Now if it downloaded Safari without your permission, and installed it, and launch it, instead of the browser you normally used ? that would pisss me off.



    Skip
  • Reply 16 of 51
    jeffdmjeffdm Posts: 12,946member
    Quote:
    Originally Posted by ncee View Post


    And the "Trojan Horse" that Adobe puts in most of their software, that goes back to THEM, when you launch any of their software ?



    I can deal with a download that asked if I want to try a new browser over the Adobe (and others) feature.



    Now if it downloaded Safari without your permission, and installed it, and launch it, instead of the browser you normally used ? that would pisss me off.



    I haven't seen Adobe do anything like that.
  • Reply 17 of 51
    pdiddypdiddy Posts: 27member
    Quote:
    Originally Posted by JeffDM View Post


    Isn't it letting them off though? For a company that tries to say they're better, but then, at times, they do some of the same undesirable things that everyone else does, it sounds like people are letting Apple eat their cake twice.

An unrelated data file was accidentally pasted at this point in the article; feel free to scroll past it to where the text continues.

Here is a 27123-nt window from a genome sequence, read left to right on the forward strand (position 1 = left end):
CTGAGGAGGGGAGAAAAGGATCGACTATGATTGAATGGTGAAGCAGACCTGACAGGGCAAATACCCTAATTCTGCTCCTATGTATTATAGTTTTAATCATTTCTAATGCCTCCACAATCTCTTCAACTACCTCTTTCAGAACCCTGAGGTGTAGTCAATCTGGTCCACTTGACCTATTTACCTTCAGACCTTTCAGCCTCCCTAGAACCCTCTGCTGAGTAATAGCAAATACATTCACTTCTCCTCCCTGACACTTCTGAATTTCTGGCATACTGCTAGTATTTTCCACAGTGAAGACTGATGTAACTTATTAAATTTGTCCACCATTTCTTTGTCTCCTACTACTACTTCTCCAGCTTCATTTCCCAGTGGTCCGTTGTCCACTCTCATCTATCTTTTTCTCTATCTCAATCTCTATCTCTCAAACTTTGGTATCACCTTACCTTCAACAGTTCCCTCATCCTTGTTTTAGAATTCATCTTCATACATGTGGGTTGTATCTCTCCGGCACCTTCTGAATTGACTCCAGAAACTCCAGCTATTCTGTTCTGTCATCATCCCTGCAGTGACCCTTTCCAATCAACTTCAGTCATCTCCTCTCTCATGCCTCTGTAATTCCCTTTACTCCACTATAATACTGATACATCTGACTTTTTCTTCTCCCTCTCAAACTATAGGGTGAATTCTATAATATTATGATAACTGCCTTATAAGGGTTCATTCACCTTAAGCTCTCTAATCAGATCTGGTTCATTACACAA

I've heard Apple try to say their software is better. I've heard them try to say their hardware is better. I've heard them try to say they know what you want better than you do. I've never heard them say they're the bastion of morality that you would like to ascribe to them.



    I find it hard to believe anybody cared about that update. I know a lot of media types jumped all over it because that's how they get paid, but other than that, everyone else thought it was same ol' same ol' and just unchecked the download.



    Was it unethical for them to use their own software to advertise another piece of their own software, or even ask if you want to download it too? Not hardly. You don't have to like it, but if you don't, it doesn't make it unethical.
  • Reply 18 of 51
    nceencee Posts: 836member
    Quote:
    Originally Posted by JeffDM View Post


    I haven't seen Adobe do anything like that.